Zooming and rotating for video in HTML5 and CSS3

The source of the code examples in this post is available on GitHub and you can see the demo in action.

There are dozens of video players that allow you to do all the normal things with videos: play, pause, jump to a certain time and so on. More advanced ones also allow you to fast forward and reverse the video and support subtitles.

One thing I haven’t found yet though is zooming and rotation of a video. Granted, an edge use case, but sometimes it is cool to be able to zoom into a detail like a blooper (boom mic in the background) or an easter egg (check for the term “A 113” in every Pixar movie – an homage to the classroom most of the original Pixar cast learned their trade in).

Rotation might come in handy when you recorded your video in portrait instead of landscape on your camera and you don’t want to re-encode it before you put it on the web.

The HTML5 video tag allows you to style the video with CSS and CSS3 transforms allow both for scaling and for rotation. So let’s put those together.

Embedding a video is as simple as this (see this in action on the demo page):

<video controls>
  <source src="http://www.archive.org/download/AnimatedMechanicalArtPiecesAtMit/P1120973_512kb.mp4" type="video/mp4">
  <source src="http://www.archive.org/download/AnimatedMechanicalArtPiecesAtMit/P1120973.ogv" type="video/ogg">
  <p>Your browser doesn't support the HTML5 video tag it seems.
     You can see this video as part of a collection <a href="http://www.archive.org/download/AnimatedMechanicalArtPiecesAtMit/">at archive.org</a>.</p>
</video>

Now, to scale this video you can use CSS3 transform:scale:

Scaling a video with CSS3 transformations

video{
  display:block;
  width:400px;
  height:300px;
}
video.scale2{
  -moz-transform:scale(1.5);
  -webkit-transform:scale(1.5);
  -o-transform:scale(1.5);
  -ms-transform:scale(1.5);
  transform:scale(1.5);
}

You can rotate with CSS3 transform:rotate:

Rotate a video with CSS3 transformations

video{
  -moz-transform:rotate(20deg);
  -webkit-transform:rotate(20deg);
  -o-transform:rotate(20deg);
  -ms-transform:rotate(20deg);
  transform:rotate(20deg);
}

And you can do both:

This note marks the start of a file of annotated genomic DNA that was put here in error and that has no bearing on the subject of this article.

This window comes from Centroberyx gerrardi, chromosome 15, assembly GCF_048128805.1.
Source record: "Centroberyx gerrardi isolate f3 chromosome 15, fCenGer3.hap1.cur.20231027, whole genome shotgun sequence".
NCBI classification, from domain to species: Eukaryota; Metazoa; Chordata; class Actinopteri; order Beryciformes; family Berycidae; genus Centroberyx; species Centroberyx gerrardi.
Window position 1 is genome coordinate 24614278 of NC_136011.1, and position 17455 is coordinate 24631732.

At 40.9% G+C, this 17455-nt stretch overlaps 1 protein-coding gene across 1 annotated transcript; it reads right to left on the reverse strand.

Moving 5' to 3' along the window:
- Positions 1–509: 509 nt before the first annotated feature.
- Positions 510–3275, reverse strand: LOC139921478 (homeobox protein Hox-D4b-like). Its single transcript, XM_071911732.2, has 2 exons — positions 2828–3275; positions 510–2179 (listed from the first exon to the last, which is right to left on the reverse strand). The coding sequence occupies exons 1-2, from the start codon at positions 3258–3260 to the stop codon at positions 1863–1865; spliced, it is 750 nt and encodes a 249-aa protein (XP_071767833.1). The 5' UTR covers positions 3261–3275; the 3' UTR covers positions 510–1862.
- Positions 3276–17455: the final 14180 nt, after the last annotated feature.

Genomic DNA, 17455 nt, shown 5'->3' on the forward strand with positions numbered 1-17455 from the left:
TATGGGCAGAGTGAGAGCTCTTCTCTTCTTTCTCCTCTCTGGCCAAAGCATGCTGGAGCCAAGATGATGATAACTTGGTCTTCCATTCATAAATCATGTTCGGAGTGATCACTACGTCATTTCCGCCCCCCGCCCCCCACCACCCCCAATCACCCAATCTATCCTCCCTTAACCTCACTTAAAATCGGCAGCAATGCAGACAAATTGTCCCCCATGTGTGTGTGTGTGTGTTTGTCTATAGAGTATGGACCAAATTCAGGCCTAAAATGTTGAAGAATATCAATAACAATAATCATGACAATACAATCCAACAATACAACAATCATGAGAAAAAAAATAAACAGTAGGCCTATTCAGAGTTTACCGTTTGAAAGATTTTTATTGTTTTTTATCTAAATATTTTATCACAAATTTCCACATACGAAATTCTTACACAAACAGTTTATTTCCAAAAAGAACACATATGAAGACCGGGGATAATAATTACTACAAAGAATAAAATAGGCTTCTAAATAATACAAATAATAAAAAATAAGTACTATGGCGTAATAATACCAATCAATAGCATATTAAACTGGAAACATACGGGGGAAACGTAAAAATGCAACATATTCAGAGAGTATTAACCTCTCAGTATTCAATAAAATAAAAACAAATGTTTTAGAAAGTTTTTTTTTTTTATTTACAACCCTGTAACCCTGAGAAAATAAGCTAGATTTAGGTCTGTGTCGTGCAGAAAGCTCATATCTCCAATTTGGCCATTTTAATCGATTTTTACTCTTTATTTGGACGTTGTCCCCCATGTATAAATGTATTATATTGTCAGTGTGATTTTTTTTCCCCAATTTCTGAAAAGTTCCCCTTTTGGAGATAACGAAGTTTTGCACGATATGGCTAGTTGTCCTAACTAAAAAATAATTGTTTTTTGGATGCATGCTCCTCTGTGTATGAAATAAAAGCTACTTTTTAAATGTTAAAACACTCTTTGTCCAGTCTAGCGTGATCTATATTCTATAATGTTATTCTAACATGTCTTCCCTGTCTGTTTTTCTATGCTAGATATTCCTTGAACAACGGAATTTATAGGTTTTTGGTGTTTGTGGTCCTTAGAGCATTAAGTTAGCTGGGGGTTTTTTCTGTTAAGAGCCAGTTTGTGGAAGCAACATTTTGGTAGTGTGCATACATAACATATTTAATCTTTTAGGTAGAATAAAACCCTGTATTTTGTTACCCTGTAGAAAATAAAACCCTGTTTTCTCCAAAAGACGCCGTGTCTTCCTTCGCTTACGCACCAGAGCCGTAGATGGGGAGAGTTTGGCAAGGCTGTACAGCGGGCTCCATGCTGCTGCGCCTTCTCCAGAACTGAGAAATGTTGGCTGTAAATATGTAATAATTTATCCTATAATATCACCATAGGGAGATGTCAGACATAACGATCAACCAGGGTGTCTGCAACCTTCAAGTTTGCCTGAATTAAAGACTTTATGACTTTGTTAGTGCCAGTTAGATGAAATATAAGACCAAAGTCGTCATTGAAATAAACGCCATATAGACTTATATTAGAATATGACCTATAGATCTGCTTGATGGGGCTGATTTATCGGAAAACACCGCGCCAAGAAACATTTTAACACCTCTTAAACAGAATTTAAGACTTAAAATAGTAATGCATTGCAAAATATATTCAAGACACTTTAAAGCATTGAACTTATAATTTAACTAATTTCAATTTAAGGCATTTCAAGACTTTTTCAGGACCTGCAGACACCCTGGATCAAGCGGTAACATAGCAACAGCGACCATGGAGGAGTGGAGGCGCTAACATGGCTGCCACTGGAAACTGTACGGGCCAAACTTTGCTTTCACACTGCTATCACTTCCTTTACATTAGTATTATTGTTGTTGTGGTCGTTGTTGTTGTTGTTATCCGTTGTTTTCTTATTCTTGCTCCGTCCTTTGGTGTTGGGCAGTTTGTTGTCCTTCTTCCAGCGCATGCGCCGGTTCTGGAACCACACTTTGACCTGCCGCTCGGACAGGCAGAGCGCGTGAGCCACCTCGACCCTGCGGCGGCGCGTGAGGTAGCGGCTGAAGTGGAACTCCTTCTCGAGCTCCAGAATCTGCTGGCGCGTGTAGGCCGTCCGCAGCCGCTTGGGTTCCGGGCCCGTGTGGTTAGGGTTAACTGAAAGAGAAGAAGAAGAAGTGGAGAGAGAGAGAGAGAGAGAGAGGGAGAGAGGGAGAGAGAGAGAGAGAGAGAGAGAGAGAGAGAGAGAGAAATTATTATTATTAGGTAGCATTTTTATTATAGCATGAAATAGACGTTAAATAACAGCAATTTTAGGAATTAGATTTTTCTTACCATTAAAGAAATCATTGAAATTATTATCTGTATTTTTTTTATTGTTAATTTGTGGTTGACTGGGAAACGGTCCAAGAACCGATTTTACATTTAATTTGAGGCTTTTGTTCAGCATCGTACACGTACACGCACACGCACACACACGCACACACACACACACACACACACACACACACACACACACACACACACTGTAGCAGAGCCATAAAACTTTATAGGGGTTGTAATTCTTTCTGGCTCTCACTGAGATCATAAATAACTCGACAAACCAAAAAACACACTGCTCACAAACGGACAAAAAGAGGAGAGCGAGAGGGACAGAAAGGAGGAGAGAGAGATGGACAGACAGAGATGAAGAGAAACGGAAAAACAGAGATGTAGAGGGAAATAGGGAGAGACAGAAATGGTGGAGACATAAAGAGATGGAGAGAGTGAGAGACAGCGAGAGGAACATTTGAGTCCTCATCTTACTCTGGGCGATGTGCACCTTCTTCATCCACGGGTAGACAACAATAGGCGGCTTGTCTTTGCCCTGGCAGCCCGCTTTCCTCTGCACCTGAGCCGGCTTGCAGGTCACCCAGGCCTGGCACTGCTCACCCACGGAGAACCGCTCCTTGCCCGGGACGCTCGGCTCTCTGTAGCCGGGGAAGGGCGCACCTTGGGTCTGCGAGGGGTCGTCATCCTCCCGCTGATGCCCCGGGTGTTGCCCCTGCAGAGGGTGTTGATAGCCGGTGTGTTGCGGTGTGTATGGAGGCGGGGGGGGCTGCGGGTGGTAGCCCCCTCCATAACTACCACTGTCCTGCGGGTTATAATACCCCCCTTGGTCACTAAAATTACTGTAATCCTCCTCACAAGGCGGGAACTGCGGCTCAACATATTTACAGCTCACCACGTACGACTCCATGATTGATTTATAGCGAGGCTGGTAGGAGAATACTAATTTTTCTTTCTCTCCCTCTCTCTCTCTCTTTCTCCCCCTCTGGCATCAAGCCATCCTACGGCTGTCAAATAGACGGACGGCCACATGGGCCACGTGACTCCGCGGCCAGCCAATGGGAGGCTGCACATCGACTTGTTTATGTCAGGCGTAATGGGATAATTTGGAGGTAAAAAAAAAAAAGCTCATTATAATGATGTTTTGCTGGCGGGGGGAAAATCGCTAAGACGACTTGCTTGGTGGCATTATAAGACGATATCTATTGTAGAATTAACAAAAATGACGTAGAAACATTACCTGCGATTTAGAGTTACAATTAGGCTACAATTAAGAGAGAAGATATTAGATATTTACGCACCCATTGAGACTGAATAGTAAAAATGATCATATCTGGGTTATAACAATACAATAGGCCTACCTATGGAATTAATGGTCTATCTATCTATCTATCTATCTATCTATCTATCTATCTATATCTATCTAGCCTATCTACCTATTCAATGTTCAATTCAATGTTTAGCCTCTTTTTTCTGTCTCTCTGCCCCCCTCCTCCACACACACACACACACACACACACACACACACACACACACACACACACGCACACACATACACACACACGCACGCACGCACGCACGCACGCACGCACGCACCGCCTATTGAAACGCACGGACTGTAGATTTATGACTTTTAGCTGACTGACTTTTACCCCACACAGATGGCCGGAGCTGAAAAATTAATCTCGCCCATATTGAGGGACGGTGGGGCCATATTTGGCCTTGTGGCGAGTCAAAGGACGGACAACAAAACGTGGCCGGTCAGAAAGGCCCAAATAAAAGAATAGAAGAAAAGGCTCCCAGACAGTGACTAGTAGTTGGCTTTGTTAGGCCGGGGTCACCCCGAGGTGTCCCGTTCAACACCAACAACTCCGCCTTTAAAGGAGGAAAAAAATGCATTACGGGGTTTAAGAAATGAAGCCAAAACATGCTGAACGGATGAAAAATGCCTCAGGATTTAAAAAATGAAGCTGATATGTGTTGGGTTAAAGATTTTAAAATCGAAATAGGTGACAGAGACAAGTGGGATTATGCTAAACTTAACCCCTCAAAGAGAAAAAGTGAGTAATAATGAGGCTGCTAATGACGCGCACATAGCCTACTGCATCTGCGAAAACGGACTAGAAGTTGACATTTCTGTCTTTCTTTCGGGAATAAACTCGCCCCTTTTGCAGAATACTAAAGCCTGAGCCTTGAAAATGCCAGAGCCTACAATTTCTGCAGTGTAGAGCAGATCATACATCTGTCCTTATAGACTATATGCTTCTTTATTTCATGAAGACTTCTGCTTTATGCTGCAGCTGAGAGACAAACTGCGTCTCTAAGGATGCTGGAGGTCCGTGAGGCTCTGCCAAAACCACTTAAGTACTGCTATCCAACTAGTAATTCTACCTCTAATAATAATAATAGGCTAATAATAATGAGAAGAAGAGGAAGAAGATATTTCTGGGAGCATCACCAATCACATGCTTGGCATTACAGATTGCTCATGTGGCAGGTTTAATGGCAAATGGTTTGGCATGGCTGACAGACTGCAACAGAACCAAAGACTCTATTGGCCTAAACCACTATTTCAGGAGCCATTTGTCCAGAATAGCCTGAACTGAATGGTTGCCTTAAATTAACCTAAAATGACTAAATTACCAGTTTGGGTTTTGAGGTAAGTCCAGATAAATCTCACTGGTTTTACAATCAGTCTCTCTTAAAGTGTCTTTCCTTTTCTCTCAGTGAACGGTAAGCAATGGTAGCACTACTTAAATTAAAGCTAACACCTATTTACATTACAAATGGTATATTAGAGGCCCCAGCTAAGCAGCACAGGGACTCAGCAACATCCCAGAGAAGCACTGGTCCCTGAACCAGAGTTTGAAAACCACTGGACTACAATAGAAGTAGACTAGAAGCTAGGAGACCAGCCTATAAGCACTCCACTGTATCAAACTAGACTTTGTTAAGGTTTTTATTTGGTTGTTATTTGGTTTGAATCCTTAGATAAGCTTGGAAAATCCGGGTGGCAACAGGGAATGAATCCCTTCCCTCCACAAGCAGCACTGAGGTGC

Rotate and scale a video with CSS3 transformations

video{
  -moz-transform:scale(1.5) rotate(20deg);
  -webkit-transform:scale(1.5) rotate(20deg);
  -o-transform:scale(1.5) rotate(20deg);
  -ms-transform:scale(1.5) rotate(20deg);
  transform:scale(1.5) rotate(20deg);
}

Now, this doesn’t make much sense though as it changes the dimension of the video (in the demo page I needed to change the margin for each video accordingly). To really provide a “zoom” functionality, we’d need to keep the original size and cut off the parts we don’t need. We could do this using a CANVAS element, but why go that far when a simple DIV does the job for us?

All we need to do to keep the space is nest our videos in a DIV with the class stage:

<div class="stage"><video controls>
  <source src="http://www.archive.org/download/AnimatedMechanicalArtPiecesAtMit/P1120973_512kb.mp4" type="video/mp4">
  <source src="http://www.archive.org/download/AnimatedMechanicalArtPiecesAtMit/P1120973.ogv" type="video/ogg">
  <p>Your browser doesn't support the HTML5 video tag it seems.
     You can see this video as part of a collection <a href="http://www.archive.org/download/AnimatedMechanicalArtPiecesAtMit/">at archive.org</a>.</p>
</video></div>

The CSS to make the cropping work is the following:

.stage{
  width:400px;
  height:300px;
  position:relative;
}
video{
  width:400px;
  height:300px;
  position:absolute;
  top:0;
  left:0;
}

Absolutely positioned elements are taken out of the normal flow of the document. If you put an absolutely positioned element inside one that is relatively positioned, its top and left values are relative to the other element. In other words: the video now covers the stage completely.